As the morning sun rose, it began to illuminate
a scene that was already building in anticipation and joyful promise.
From all directions they came, and from all walks of life they
came—carpenters, widows, maids, day laborers, thieves, farmers,
beggars, fishermen, stonemasons, musicians, prostitutes, landowners.
They came with smiles and greetings, kisses and conversations, helping
hands and worshipful hearts—embracing one another in the peculiarity of
They came to a house in southwest Jerusalem, a house that had taken on a distinctive spirit of its own since the Pentecost celebration several weeks before. It was then that the Spirit of the living God visited that house in a powerful way, and since then neither the house nor those who were inside at the time had been the same.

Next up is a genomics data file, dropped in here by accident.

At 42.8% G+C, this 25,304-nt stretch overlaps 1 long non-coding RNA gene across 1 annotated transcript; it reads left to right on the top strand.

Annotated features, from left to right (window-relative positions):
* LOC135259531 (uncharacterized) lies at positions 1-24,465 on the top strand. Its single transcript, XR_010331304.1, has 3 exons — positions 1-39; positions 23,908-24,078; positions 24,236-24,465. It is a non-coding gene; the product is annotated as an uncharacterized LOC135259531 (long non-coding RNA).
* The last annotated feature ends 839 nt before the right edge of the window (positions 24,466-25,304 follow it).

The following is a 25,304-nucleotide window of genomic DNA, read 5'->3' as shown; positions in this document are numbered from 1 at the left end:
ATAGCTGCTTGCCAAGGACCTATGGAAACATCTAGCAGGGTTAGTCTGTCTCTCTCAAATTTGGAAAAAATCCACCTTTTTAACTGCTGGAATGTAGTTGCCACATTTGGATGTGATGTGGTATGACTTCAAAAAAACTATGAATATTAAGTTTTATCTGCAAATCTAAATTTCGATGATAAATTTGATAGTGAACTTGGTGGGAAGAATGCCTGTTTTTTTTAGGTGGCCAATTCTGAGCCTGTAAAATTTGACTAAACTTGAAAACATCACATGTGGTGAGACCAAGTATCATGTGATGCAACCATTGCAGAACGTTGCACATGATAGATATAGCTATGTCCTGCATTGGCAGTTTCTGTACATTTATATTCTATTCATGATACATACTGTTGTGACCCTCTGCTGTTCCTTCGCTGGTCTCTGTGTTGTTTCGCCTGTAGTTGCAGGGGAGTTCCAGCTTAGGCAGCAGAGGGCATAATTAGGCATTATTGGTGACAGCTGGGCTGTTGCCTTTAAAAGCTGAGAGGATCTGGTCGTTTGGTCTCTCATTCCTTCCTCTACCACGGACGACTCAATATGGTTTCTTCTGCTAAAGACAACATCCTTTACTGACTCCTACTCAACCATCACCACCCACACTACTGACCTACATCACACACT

The house was prepared for the arrival of the people and for an encounter with the divine. The main room was cleared except for a table in the center covered with festive African cloth, which was laden with fruit, a large loaf of fresh bread and a wineskin dripping.
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